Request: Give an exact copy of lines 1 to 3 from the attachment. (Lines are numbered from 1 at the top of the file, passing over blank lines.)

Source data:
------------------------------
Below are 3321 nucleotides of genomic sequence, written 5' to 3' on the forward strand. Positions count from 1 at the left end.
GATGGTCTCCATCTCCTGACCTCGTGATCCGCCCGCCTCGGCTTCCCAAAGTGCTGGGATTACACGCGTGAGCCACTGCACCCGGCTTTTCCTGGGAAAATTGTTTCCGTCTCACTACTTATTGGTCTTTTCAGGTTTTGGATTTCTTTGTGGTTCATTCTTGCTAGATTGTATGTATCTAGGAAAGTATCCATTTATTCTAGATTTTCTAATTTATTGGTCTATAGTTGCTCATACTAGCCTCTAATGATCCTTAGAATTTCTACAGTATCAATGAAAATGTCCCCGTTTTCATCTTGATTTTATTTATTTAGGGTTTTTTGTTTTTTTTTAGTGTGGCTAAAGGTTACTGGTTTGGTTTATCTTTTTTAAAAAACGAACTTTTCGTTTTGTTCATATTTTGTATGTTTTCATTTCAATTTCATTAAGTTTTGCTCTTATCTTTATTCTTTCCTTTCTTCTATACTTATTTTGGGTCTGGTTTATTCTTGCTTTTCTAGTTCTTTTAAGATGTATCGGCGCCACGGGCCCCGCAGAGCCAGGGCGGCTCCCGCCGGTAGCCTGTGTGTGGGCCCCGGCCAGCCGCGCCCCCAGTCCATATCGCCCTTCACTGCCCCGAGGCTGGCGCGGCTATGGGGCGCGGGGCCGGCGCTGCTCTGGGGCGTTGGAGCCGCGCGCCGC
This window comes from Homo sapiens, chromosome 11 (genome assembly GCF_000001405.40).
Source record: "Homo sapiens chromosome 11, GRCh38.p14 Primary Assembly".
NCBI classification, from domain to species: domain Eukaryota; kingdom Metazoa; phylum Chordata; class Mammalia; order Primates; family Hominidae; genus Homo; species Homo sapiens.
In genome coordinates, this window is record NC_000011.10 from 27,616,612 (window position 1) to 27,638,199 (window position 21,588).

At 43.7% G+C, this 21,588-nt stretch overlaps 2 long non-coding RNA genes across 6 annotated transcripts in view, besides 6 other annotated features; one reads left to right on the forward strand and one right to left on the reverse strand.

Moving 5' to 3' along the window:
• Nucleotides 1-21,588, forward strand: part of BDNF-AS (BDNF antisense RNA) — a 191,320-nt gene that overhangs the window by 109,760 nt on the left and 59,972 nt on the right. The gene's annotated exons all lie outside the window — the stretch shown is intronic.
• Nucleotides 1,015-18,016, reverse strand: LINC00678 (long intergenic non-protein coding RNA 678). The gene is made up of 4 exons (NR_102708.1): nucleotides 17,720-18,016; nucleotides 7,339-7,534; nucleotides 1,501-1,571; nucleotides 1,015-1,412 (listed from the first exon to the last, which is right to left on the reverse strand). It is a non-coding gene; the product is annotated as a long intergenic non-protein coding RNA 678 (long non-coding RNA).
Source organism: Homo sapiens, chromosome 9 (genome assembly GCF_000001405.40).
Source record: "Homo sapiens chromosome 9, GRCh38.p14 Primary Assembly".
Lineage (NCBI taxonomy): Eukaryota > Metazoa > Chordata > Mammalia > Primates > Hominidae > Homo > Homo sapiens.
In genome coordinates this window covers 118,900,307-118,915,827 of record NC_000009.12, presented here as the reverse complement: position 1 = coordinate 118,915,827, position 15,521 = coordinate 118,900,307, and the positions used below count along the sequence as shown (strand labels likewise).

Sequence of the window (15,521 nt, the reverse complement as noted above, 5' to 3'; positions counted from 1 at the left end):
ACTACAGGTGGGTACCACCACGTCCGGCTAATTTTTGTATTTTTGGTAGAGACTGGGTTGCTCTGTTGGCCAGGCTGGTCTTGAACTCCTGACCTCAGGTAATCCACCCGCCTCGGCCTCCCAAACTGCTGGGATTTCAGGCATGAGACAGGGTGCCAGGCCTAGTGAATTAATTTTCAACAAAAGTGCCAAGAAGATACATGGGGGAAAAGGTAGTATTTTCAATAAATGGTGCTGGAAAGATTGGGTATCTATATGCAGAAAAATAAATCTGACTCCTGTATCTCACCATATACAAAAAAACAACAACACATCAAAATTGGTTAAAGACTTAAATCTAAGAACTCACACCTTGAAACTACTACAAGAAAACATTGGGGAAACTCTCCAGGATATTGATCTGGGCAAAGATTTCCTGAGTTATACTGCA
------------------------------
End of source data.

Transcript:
Below are 3321 nucleotides of genomic sequence, written 5' to 3' on the forward strand. Positions count from 1 at the left end.
GATGGTCTCCATCTCCTGACCTCGTGATCCGCCCGCCTCGGCTTCCCAAAGTGCTGGGATTACACGCGTGAGCCACTGCACCCGGCTTTTCCTGGGAAAATTGTTTCCGTCTCACTACTTATTGGTCTTTTCAGGTTTTGGATTTCTTTGTGGTTCATTCTTGCTAGATTGTATGTATCTAGGAAAGTATCCATTTATTCTAGATTTTCTAATTTATTGGTCTATAGTTGCTCATACTAGCCTCTAATGATCCTTAGAATTTCTACAGTATCAATGAAAATGTCCCCGTTTTCATCTTGATTTTATTTATTTAGGGTTTTTTGTTTTTTTTTAGTGTGGCTAAAGGTTACTGGTTTGGTTTATCTTTTTTAAAAAACGAACTTTTCGTTTTGTTCATATTTTGTATGTTTTCATTTCAATTTCATTAAGTTTTGCTCTTATCTTTATTCTTTCCTTTCTTCTATACTTATTTTGGGTCTGGTTTATTCTTGCTTTTCTAGTTCTTTTAAGATGTATCGGCGCCACGGGCCCCGCAGAGCCAGGGCGGCTCCCGCCGGTAGCCTGTGTGTGGGCCCCGGCCAGCCGCGCCCCCAGTCCATATCGCCCTTCACTGCCCCGAGGCTGGCGCGGCTATGGGGCGCGGGGCCGGCGCTGCTCTGGGGCGTTGGAGCCGCGCGCCGC
This window comes from Homo sapiens, chromosome 11 (genome assembly GCF_000001405.40).